But that’s not what God does. Some people think that we become Christians so that we will be blessed and protected from a tough life, but God doesn’t even save those who believe in Him from pain. Oftentimes, He gives us more pain. He sure didn’t stop a young man back in December from killing two people at the YWAM training center in Colorado and He didn’t stop that same young man from moving on hours later in the day to kill more people at New Life Church also in CO. How can anyone justify a faith in God who would allow tragedy to happen to His own people? What difference does it make to believe?

I have said that I think on these things from time to time and that I don’t have all the answers yet. This is one of those where I definitely trust God more than my own understanding. I don’t know what the answer is. Others have faced the problem head on and have come away with some kind of answer and so here I will turn things over to a few whom I think have quite a good answer to the Problem of Pain and point out to where you can find their answers and look it up for yourself. If ever I say something you don’t trust, by all means I encourage you to look it up to see if what I said was true or to find something that refutes what I said. And let me know what you find because it just might be that you’ve found an answer to one of my questions.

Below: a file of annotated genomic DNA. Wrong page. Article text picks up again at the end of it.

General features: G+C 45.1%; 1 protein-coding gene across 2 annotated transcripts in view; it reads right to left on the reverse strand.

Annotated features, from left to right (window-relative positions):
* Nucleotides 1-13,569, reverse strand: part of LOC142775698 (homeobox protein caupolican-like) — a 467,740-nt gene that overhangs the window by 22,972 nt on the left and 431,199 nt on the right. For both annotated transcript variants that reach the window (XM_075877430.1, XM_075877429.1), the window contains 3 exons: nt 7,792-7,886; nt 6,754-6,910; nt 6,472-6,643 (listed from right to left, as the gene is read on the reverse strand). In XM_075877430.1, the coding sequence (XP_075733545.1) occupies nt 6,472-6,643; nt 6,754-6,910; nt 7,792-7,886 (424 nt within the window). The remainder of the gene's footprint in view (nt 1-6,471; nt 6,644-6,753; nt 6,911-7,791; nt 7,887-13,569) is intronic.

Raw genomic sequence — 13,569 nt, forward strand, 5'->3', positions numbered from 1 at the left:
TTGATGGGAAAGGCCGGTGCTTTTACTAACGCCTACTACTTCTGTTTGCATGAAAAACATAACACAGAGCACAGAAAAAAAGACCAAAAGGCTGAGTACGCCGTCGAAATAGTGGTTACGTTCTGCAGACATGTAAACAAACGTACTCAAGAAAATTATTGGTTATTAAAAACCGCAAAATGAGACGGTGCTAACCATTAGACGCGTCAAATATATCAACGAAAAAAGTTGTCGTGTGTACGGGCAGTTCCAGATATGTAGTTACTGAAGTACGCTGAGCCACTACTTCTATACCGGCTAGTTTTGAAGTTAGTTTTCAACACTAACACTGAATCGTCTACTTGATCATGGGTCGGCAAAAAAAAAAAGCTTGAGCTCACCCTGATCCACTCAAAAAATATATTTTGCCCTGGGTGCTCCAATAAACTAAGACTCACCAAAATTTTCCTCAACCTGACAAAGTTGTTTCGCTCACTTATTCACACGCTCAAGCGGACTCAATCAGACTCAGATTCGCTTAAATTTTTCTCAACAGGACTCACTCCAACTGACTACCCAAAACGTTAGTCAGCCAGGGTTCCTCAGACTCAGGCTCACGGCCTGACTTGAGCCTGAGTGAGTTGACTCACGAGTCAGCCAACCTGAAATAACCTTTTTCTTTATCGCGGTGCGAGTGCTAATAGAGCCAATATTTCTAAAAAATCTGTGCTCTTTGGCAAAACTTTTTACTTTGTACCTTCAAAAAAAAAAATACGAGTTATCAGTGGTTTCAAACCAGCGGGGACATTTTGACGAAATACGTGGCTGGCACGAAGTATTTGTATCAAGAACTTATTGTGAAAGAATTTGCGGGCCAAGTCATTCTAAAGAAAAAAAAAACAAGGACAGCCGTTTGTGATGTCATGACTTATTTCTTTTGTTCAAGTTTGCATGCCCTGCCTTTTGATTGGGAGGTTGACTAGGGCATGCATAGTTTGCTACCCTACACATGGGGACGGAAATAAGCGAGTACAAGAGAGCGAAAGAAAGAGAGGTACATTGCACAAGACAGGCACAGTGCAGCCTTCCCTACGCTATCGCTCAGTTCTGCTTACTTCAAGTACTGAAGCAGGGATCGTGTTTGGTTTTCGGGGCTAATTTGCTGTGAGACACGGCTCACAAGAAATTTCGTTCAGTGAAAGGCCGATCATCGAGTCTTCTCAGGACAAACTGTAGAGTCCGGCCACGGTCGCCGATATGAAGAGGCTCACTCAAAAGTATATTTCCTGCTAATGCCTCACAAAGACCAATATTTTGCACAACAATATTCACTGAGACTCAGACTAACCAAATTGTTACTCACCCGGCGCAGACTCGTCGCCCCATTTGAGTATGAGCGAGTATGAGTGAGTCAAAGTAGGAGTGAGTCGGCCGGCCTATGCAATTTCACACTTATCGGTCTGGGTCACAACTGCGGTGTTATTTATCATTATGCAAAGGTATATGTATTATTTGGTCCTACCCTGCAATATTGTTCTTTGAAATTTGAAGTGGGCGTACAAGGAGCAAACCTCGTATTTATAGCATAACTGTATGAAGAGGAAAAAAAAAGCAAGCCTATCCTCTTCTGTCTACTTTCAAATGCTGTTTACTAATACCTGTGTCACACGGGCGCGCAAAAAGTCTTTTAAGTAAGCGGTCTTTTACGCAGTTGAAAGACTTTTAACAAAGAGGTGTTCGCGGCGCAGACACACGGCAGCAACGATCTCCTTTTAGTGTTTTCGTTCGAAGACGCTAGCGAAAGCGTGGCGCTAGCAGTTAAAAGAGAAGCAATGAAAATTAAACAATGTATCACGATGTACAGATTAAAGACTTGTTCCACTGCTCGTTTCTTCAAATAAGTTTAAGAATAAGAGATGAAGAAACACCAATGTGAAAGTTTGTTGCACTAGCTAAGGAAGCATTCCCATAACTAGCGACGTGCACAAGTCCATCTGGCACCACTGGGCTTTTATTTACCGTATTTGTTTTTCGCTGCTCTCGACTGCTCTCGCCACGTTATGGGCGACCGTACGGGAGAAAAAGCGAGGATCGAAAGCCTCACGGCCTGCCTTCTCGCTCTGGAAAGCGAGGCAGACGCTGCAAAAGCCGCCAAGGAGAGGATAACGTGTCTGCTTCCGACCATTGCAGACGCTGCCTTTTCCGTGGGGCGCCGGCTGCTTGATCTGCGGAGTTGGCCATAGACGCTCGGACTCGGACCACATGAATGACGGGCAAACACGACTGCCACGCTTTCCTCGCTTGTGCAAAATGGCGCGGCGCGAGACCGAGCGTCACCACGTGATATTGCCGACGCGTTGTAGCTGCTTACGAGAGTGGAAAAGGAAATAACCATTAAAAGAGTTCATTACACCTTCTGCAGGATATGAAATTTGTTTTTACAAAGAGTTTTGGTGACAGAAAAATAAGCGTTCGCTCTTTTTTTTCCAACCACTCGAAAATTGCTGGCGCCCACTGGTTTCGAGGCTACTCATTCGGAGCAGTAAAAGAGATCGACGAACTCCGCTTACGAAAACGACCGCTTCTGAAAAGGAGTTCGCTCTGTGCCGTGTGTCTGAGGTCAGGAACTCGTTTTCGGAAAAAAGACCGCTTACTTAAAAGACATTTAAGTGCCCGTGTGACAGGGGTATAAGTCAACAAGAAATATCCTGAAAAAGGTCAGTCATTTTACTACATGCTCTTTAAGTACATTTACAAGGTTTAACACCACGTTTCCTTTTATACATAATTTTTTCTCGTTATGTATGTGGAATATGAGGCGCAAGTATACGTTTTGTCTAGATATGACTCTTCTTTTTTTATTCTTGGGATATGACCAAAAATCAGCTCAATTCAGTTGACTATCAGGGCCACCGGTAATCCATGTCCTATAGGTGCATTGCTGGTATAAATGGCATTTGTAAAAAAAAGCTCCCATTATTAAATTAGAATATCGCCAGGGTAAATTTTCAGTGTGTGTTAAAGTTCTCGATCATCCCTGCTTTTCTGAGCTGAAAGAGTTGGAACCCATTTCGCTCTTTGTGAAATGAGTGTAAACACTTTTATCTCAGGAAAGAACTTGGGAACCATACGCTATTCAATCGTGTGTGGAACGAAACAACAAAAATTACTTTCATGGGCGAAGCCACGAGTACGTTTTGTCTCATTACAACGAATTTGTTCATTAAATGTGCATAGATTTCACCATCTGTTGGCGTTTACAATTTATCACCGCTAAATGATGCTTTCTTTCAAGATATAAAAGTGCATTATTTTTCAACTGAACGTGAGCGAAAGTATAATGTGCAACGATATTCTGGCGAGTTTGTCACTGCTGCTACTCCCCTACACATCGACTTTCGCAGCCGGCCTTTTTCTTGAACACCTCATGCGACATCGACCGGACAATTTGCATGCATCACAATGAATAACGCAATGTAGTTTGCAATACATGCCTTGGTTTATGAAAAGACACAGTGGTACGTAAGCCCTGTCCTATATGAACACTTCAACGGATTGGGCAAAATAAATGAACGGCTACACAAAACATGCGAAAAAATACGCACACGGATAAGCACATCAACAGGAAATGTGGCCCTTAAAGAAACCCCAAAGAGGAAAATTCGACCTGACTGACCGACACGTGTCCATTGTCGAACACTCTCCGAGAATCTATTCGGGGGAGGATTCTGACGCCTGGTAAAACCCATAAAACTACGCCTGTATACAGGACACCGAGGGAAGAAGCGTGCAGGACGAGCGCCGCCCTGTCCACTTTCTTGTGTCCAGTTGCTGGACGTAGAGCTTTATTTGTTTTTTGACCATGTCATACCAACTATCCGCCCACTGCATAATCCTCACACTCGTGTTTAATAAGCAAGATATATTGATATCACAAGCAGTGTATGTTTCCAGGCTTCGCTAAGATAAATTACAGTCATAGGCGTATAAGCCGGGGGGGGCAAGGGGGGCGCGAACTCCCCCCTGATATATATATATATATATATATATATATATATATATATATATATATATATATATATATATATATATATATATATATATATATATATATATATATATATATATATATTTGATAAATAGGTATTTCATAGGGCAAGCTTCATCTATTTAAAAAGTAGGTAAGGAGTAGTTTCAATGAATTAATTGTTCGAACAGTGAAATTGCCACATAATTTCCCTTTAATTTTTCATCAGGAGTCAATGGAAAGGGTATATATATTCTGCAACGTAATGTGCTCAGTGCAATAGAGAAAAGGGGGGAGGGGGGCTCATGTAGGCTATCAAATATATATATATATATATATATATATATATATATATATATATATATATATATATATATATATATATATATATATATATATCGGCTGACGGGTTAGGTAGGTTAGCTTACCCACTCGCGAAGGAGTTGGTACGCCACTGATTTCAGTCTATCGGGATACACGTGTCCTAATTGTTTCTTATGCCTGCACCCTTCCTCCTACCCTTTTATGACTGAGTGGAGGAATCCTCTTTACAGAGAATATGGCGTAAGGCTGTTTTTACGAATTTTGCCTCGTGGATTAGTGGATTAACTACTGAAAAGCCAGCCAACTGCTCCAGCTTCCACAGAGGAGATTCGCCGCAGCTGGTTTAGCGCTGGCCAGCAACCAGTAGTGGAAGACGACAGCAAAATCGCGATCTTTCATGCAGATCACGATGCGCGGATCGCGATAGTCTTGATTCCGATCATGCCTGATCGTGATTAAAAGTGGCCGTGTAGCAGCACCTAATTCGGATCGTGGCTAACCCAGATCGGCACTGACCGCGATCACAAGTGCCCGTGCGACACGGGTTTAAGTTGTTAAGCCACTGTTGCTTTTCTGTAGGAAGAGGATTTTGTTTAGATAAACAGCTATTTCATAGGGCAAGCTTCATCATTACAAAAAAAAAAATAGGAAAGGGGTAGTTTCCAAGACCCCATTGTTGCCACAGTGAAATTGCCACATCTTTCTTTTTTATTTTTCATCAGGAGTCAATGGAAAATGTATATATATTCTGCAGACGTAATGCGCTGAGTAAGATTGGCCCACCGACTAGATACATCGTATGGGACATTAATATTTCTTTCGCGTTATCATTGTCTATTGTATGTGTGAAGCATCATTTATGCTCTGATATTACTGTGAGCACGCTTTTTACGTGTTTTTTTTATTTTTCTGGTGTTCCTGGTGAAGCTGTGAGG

The director of YWAM Colorado recently tackled the issue and it was featured on the Focus on the Family Daily Broadcast. In his grief, Pastor Peter Warren works out the Problem of Pain while giving out details of what happened that day of the shooting. I think he works it out quite nicely for human understanding while leaving God’s sovereignty to God. I’m not going to give his points here because I’d prefer that you hear his speech for yourself. I think I’d do a rather poor job of recapping his speech anyways, it’s very good.

Also featured on FotF were two days of broadcast interviews with the family of the perpetrator, Matthew Murray, together with one of the families of the victims, Stephanie and Rachel Works of New Life Church. They talk about the power of forgiveness and they also touch on the sovereignty of God in this situation.

I would recommend all three broadcasts to anyone who has questions about why God allows tragedy to happen. Perhaps you’re dealing with something with pain on a more private level like cancer or diabetes. Maybe you’re having trouble forgiving someone who has wronged you. Maybe the Problem of Pain is the thing that’s stopping you from making a decision for Christ. Maybe you haven’t found an answer to the problem from anyone else. Maybe you think I’m out of my mind to be a Christian and serve God, believing that He only wants the best for us.

For whatever reason, I would suggest listening to the broadcasts. You may access the broadcast for free by way of the One Place link below. The broadcast titles are “Forgiveness in the Wake of Tragedy” and “A Visit with the Murray and Works Families” which has two parts. The broadcast links should be available until Wednesday, the 26th. After that, they can be requested from the FotF resource center also linked below. I’ve also included links to articles on the tragedies that took place at YWAM and New Life for those who were not aware of them before.

I would also suggest reading C.S. Lewis’ book The Problem of Pain. I read it years ago and plan to reread it shortly. One might also want to look into Dr. James Dobson’s book When God Doesn’t Make Sense and R.T. Kendall’s Total Forgiveness. They may be found in any bookstore or on

Mahalo for reading in.

Resource Links:
Focus on the Family Archive on One Place
Focus on the Family Resource Page
Article on YWAM Incident
Article in Denver Post